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Puerto Rican Legislature Calls on Congress to Act

The Puerto Rican legislature has enacted a concurrent resolution calling upon Congress and President Obama to implement the November 6 plebiscite results and “end, once and for all, [Puerto Rico’s] current form of territorial status” and begin the process of making Puerto Rico a state.

The six-page resolution, passed on December 11th, describes the three status options included on the ballot and conveys the plebiscite results. Noting that “the results of the plebiscite could not be clearer,” the resolution text points out that the roughly 78% voter turnout was “the biggest participation in any of the status plebiscite held on the island,” and even greater than the percentage of voters who ratified the Commonwealth Constitution in 1952.

The resolution also touches on numerous issues that have been considered in the context of the plebiscite vote, including the growth of the Hispanic demographic within the United States, judgments by the international community on the United States for possessing a territory, the history of confusion in Puerto Rico’s past plebiscites that involved a “New Commonwealth” option, and the mass migration of Puerto Ricans in search of new opportunity in the fifty states.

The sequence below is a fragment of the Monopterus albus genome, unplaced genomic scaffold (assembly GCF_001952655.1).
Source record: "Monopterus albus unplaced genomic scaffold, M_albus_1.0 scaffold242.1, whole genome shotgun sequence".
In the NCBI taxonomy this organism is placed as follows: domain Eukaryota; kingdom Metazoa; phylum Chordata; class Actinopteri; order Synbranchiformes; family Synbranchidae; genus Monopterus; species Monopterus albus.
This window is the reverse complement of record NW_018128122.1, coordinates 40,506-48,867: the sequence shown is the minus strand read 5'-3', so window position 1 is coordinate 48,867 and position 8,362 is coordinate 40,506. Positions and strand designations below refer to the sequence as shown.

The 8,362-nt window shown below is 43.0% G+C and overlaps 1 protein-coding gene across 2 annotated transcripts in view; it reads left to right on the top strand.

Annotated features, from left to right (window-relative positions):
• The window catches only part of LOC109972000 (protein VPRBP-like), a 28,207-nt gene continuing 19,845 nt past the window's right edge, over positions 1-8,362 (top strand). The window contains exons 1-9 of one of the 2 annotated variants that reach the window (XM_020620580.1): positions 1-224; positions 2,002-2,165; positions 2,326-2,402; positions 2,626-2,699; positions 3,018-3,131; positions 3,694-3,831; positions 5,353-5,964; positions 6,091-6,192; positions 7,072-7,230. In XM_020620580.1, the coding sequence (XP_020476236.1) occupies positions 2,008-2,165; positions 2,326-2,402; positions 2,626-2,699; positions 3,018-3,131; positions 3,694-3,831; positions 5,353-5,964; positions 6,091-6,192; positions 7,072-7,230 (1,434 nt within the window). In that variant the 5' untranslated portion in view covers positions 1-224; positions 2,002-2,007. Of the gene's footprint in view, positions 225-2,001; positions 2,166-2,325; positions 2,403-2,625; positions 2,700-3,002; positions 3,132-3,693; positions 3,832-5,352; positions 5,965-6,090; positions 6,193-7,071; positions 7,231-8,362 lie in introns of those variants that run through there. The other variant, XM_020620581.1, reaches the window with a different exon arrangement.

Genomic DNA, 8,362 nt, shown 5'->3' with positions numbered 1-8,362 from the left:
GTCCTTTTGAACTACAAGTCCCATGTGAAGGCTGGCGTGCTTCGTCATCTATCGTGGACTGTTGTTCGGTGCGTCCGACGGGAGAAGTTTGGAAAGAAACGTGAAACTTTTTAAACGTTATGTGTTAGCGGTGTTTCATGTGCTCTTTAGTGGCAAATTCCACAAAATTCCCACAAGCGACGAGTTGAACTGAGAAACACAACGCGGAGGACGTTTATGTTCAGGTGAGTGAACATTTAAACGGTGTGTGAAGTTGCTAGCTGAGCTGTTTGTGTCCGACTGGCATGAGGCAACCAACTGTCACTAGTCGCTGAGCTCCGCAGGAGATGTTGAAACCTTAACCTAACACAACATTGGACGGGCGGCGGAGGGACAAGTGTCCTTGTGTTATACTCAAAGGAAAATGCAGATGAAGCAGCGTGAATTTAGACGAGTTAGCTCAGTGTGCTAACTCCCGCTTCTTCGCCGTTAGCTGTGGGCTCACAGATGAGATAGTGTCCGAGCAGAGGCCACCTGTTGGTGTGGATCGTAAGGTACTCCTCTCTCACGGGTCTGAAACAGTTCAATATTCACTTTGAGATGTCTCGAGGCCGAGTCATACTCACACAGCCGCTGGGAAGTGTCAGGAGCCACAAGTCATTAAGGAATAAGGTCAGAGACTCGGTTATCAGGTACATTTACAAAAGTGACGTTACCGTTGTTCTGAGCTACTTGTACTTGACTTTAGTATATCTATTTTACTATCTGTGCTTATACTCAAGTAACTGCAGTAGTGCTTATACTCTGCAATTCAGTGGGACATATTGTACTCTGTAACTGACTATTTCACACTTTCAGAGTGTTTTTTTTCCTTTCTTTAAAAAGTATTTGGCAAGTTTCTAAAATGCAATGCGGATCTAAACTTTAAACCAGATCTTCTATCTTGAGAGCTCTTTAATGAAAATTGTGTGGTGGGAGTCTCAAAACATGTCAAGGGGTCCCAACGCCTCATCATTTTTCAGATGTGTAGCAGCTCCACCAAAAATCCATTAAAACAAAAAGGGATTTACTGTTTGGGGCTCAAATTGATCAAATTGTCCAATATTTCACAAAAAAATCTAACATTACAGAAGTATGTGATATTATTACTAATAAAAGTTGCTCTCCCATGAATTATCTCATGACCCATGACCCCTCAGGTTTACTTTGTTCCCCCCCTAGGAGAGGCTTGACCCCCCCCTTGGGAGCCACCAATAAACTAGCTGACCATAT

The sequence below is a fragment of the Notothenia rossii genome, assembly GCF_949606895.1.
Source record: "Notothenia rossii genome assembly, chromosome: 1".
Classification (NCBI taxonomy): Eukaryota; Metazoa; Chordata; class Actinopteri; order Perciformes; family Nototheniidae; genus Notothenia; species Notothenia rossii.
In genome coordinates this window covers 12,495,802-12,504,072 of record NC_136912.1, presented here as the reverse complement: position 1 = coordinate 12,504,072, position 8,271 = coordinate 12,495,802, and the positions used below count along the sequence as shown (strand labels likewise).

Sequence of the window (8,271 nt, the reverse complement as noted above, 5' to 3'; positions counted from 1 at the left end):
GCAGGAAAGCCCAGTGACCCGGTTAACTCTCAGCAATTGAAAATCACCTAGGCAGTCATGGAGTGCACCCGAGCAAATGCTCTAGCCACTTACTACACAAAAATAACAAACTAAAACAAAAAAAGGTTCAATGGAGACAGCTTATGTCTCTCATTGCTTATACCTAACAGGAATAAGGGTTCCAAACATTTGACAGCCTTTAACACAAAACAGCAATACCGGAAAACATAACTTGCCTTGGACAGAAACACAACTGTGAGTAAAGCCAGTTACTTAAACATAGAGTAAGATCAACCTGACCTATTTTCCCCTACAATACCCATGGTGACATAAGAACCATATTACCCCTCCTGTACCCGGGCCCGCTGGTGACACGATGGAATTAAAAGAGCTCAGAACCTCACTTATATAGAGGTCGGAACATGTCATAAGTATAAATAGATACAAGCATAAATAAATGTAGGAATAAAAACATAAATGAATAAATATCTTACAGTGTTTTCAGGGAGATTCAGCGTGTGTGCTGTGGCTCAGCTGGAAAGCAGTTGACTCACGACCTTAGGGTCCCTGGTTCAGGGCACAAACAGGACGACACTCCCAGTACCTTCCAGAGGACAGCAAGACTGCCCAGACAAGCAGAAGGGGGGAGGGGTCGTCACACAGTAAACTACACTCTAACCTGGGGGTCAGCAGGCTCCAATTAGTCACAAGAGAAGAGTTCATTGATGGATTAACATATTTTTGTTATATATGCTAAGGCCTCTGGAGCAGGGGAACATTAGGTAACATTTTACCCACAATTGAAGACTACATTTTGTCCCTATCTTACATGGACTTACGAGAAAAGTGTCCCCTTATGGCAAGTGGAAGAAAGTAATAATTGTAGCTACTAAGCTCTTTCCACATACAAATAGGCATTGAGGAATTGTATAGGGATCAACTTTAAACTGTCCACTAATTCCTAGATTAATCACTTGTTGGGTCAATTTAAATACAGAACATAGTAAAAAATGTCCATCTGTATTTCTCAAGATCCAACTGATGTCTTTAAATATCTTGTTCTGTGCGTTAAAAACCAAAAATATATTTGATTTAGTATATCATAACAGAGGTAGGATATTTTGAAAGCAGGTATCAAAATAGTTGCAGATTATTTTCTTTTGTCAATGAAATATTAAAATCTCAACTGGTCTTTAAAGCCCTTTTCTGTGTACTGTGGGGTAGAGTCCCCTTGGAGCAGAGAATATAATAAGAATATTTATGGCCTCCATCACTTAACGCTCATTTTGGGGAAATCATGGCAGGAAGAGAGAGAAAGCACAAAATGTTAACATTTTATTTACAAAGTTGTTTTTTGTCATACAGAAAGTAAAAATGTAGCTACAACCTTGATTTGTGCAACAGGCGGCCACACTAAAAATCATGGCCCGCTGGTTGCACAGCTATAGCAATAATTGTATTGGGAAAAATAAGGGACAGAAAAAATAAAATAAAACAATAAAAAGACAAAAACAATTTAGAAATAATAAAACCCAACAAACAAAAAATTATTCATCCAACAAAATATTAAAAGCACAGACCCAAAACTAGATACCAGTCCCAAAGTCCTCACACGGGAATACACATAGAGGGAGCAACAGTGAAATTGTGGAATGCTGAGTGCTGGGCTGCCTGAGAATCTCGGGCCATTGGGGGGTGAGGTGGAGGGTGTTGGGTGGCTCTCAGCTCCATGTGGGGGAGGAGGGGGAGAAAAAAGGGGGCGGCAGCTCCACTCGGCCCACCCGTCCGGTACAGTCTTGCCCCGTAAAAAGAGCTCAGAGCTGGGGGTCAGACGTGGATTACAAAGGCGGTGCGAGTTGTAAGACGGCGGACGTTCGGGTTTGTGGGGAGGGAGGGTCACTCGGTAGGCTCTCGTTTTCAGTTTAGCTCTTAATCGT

The document, which was approved in both Spanish and English, concludes by requesting statehood “so that the U.S. citizens who reside in Puerto Rico may enjoy the same rights, benefits, and responsibilities as the citizens of the States of the Union, including the right to vote and to equal representation in Congress and vote in presidential elections, as well as the full extension to Puerto Rico of the powers reserved to the States or the people by the Tenth Amendment of the United States Constitution.”

This is not the first time that the Puerto Rican legislature passed a concurrent resolution urging congressional action to end the island’s territorial status.  In 1997, the Puerto Rican legislature sent a resolution requesting Congress “to respond to the democratic aspiration of the American citizens of Puerto Rico,” and guarantee “the prompt decolonization of Puerto Rico through a plebiscite sponsored by the Federal Government.”  In a 1994 concurrent resolution, the legislature noted that the United States “has jurisdiction over any matter which alters or modifies the political status of Puerto Rico” and asked for its assistance in advancing self determination.

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